At precisely 2200, Lieutenant General Scarborough emerged from the inner office, strode briskly up the aisle of the briefing room, and took his customary stance on the platform in front. His face looked stern, and he held his hands clasped behind his back. His royal blue uniform was neat and trim. Over his head, the second hand of the big clock whirled endlessly. In the silence of the briefing room, it seemed to be ticking much too loudly.
The general nodded curtly and said, “Some of you are probably wondering why the order to report here wasn’t more specific. There are two reasons for that. In the first place, we have reason to believe that we have found a substantial deposit of double-nucleus beryllium.”
There was a murmur of sound in the briefing room. Wayne felt his heart starting to pound; D-N beryllium was big. So big that a whole fleet of IES ships did nothing but search the galaxy for it, full time.
“Naturally,” the general continued, “we don’t want any of this information to leak out, just in case it should prove false. The prospect of enough D-N beryllium to make fusion power really cheap could cause a panic if we didn’t handle it properly. The Economics Board has warned us that we’ll have to proceed carefully if there actually is a big deposit on this planet.”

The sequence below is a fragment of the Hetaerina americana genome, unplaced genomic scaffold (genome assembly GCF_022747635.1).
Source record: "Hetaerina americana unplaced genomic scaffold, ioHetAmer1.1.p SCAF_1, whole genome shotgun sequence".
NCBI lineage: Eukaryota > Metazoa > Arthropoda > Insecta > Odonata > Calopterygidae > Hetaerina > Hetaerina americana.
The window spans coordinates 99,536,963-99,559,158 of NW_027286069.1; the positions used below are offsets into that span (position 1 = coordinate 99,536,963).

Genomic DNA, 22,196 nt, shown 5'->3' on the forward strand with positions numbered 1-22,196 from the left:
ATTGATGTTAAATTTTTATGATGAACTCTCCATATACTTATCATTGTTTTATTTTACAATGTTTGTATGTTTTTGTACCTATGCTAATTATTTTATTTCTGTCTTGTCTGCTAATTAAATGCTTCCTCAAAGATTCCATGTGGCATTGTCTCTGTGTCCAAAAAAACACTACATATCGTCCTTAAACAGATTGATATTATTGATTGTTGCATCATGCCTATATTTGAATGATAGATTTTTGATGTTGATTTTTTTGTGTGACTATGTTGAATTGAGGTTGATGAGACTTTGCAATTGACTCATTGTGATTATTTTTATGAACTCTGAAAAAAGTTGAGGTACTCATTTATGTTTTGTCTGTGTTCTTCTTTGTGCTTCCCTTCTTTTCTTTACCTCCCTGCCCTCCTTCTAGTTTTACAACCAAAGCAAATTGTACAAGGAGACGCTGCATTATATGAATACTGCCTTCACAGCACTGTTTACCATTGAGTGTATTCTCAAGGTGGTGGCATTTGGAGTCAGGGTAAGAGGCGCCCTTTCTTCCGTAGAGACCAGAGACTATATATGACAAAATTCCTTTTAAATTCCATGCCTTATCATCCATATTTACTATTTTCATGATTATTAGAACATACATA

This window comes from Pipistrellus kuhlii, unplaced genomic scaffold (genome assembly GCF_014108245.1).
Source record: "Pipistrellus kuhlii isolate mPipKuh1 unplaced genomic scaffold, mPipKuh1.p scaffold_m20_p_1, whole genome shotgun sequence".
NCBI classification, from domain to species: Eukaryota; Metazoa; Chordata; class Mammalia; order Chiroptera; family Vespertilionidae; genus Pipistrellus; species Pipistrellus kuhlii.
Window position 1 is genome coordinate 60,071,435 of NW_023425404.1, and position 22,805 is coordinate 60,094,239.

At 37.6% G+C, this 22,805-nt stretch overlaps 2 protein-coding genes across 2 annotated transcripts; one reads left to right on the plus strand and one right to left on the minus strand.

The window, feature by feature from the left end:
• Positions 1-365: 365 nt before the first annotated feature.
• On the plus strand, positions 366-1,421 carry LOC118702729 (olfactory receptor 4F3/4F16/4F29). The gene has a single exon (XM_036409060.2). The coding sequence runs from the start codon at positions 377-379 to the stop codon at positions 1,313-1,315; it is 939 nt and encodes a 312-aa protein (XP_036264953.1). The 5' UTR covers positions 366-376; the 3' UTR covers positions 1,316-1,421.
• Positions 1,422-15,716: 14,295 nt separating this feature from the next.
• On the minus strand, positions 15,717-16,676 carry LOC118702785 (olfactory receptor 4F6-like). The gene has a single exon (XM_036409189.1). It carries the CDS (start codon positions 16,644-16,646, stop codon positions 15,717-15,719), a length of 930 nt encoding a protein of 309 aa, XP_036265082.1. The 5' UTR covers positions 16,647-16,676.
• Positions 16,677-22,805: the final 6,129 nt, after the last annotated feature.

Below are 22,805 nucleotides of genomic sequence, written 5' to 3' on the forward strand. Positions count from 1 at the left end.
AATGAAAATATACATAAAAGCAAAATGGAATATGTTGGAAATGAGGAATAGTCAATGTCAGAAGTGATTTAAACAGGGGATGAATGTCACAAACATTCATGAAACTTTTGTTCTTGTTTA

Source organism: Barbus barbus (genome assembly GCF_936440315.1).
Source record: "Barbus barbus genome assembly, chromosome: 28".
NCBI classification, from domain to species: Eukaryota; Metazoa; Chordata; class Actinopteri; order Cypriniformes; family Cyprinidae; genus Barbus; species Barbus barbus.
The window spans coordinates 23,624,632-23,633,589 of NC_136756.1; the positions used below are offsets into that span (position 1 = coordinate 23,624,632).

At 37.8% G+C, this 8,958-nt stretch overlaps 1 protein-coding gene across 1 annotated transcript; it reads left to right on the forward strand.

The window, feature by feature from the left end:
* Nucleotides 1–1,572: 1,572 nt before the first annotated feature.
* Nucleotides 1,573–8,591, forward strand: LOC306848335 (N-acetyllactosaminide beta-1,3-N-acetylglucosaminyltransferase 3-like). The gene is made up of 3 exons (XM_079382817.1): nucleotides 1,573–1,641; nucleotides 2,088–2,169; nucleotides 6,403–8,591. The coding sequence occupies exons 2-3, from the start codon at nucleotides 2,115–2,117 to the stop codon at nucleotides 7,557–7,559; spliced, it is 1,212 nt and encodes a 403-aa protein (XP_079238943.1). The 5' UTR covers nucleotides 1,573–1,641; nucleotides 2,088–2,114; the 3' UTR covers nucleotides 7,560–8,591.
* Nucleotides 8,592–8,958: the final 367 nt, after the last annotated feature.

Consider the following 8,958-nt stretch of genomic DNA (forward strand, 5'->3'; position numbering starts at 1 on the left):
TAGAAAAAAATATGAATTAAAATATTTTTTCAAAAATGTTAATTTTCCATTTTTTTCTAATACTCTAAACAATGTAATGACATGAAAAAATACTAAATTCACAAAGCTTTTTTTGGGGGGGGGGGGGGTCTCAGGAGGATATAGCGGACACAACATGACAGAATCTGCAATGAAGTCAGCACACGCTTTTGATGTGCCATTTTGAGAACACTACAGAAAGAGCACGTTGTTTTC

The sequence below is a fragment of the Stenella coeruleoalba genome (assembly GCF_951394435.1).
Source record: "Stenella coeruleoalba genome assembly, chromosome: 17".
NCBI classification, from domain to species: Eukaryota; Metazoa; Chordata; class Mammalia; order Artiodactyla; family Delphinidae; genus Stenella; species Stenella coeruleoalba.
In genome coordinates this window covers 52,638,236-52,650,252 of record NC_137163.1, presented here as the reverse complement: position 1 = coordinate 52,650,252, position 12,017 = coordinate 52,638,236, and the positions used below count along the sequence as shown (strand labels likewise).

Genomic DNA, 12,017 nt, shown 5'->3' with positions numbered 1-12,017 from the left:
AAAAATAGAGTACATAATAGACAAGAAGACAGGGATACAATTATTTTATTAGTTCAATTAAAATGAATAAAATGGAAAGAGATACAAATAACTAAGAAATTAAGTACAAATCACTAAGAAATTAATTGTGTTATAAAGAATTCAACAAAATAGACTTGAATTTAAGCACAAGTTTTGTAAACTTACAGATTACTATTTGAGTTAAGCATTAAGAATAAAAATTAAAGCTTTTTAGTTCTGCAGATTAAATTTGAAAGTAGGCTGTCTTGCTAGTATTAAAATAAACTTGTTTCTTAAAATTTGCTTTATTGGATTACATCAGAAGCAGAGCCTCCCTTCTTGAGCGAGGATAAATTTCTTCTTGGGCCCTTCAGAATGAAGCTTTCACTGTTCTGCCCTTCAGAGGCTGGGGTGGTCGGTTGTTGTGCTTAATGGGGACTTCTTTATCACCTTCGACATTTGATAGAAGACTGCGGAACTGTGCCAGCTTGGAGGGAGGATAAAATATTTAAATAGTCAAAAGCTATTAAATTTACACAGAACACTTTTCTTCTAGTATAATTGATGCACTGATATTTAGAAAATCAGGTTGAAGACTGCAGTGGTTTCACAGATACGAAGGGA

Captain Wayne stared uneasily at Sherri James, who frowned and chewed her lip. To his left, a short, stubby private named Manetti murmured worriedly, “That means trouble. D-N beryllium always means trouble. There’s a catch somewhere.”
General Scarborough, on the platform, said, “There’s a second reason for secrecy. I think it can better be explained by a man who has the evidence first-hand.”
He paused and looked around the room. “Four weeks ago, the Scout Ship Mavis came back from Fomalhaut V.” There was a dead silence in the briefing room.
“Lieutenant Jervis, will you tell the crew exactly what happened on Fomalhaut V?”
Lieutenant Jervis stepped forward and took his place on the platform. He was small and wiry, with a hawk nose and piercingly intense eyes. He cleared his throat and smiled a little sheepishly.
“I’ve told this story so many times that it doesn’t even sound real to me any more. I’ve told it to the Supreme Senate Space Committee, to half the top brass in the IES, and to a Board of Physicians from the Medical Department.
“As well as I can remember it, it goes something like this.”
Laughter rippled through the room.